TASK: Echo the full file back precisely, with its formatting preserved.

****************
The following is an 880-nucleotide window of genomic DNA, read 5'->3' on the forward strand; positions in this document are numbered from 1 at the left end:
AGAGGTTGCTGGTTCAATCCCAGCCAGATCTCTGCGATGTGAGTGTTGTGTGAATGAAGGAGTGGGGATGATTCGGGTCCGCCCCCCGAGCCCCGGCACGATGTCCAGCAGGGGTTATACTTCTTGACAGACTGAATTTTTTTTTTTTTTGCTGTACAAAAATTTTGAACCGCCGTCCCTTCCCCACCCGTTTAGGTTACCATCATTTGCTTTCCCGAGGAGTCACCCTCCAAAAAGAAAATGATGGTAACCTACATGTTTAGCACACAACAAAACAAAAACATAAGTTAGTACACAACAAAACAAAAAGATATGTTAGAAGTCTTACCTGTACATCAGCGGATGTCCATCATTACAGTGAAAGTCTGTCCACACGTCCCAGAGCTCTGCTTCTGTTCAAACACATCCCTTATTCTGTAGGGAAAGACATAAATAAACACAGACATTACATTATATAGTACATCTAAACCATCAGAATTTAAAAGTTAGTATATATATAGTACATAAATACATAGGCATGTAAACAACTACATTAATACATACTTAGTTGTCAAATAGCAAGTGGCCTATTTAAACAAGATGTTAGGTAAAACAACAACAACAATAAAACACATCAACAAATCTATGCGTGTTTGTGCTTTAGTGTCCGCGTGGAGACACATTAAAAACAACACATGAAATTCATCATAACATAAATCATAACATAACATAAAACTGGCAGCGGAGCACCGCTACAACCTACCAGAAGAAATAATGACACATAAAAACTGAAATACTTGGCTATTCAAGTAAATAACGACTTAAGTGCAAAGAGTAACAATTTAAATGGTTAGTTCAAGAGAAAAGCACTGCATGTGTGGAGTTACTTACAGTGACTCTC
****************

The following is an 880-nucleotide window of genomic DNA, read 5'->3' on the forward strand; positions in this document are numbered from 1 at the left end:
AGAGGTTGCTGGTTCAATCCCAGCCAGATCTCTGCGATGTGAGTGTTGTGTGAATGAAGGAGTGGGGATGATTCGGGTCCGCCCCCCGAGCCCCGGCACGATGTCCAGCAGGGGTTATACTTCTTGACAGACTGAATTTTTTTTTTTTTTGCTGTACAAAAATTTTGAACCGCCGTCCCTTCCCCACCCGTTTAGGTTACCATCATTTGCTTTCCCGAGGAGTCACCCTCCAAAAAGAAAATGATGGTAACCTACATGTTTAGCACACAACAAAACAAAAACATAAGTTAGTACACAACAAAACAAAAAGATATGTTAGAAGTCTTACCTGTACATCAGCGGATGTCCATCATTACAGTGAAAGTCTGTCCACACGTCCCAGAGCTCTGCTTCTGTTCAAACACATCCCTTATTCTGTAGGGAAAGACATAAATAAACACAGACATTACATTATATAGTACATCTAAACCATCAGAATTTAAAAGTTAGTATATATATAGTACATAAATACATAGGCATGTAAACAACTACATTAATACATACTTAGTTGTCAAATAGCAAGTGGCCTATTTAAACAAGATGTTAGGTAAAACAACAACAACAATAAAACACATCAACAAATCTATGCGTGTTTGTGCTTTAGTGTCCGCGTGGAGACACATTAAAAACAACACATGAAATTCATCATAACATAAATCATAACATAACATAAAACTGGCAGCGGAGCACCGCTACAACCTACCAGAAGAAATAATGACACATAAAAACTGAAATACTTGGCTATTCAAGTAAATAACGACTTAAGTGCAAAGAGTAACAATTTAAATGGTTAGTTCAAGAGAAAAGCACTGCATGTGTGGAGTTACTTACAGTGACTCTC